Schoolly D Remembers “P.S.K.” By Clarifying What Gangsta Rap Really Means (Video)
In 1985 Schoolly D released “P.S.K. What Does It Mean?” on his own label. From West Philadelphia, Pennsylvania, the record’s acronym stood for his neighborhood crew: Park Side Killaz. To many Rap historians, the self-produced 12″ (later included on Schoolly’s self-titled full-length debut) marks the first Gangsta Rap record. With pounding Roland 909 drums, and DJ Code Money’s ferocious scratching, the hit featured cursing, sex, drugs, and references to weapons. Schoolly D would influence the Beastie Boys, Geto Boys, and more.
Upon its 30th year anniversary, Get On Down Records re-released the single on special edition, colored vinyl. In Philly, Schoolly and Code Money (both of whom are still active in music) got up at Brewerytown Beats, just a few miles from Parkside Avenue. The affair was filmed, paying special visual attention to the music and artwork.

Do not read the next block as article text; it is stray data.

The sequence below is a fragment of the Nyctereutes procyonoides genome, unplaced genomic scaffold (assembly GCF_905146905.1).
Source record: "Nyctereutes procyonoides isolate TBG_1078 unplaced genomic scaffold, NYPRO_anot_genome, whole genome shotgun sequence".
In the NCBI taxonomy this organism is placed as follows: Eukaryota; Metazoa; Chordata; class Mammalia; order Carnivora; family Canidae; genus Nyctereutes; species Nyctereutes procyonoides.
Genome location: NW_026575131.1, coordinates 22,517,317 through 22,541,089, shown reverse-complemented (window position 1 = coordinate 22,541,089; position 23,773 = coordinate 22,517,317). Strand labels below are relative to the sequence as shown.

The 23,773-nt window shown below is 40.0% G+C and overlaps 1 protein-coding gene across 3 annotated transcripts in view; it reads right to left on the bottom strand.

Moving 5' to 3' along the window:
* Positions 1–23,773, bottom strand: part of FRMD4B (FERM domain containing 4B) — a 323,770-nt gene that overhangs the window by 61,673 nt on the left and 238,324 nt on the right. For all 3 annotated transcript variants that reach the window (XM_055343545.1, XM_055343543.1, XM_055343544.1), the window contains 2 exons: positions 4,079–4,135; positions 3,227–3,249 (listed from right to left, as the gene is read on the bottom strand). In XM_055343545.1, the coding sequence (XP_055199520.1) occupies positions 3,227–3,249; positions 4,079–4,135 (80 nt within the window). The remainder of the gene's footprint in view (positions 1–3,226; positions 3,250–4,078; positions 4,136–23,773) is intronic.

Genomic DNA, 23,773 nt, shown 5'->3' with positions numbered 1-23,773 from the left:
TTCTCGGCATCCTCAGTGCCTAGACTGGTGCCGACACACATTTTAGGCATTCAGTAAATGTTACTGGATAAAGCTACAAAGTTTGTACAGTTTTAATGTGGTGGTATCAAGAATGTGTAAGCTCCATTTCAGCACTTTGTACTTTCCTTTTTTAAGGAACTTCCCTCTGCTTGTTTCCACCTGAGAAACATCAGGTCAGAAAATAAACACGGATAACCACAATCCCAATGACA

“They don’t know Gangsta Rap. It’s not that shit that you see on TV. It’s not Empire; it’s none of that,” authoritatively said Schoolly D, in a tailored suit. “It’s political, it’s strong, it’s funny. It brings everybody in. That’s what it is: it changes the world!” Following “P.S.K. What Does It Mean?,” Schoolly released records that dealt with the Black male identity, defaming Rock & Roll, and more.
According to Code Money, 1985 was an important year for Hip-Hop in Philadelphia. “That crack era, it was just [before] that—when everybody was still havin’ fun.” With lyrics promoting drug use, Code laughed, “We was high as hell when we made it. We was high as hell when we listened to it.”
Schoolly added that his early works were recorded at Classical music studios in the area. Because of that, the duo had to be well-prepared when they recorded. “We rehearsed for about 10 days, and then we went to the studio.”
Schoolly did the drum programming as well as the rapping, while Code maneuvered the turntables.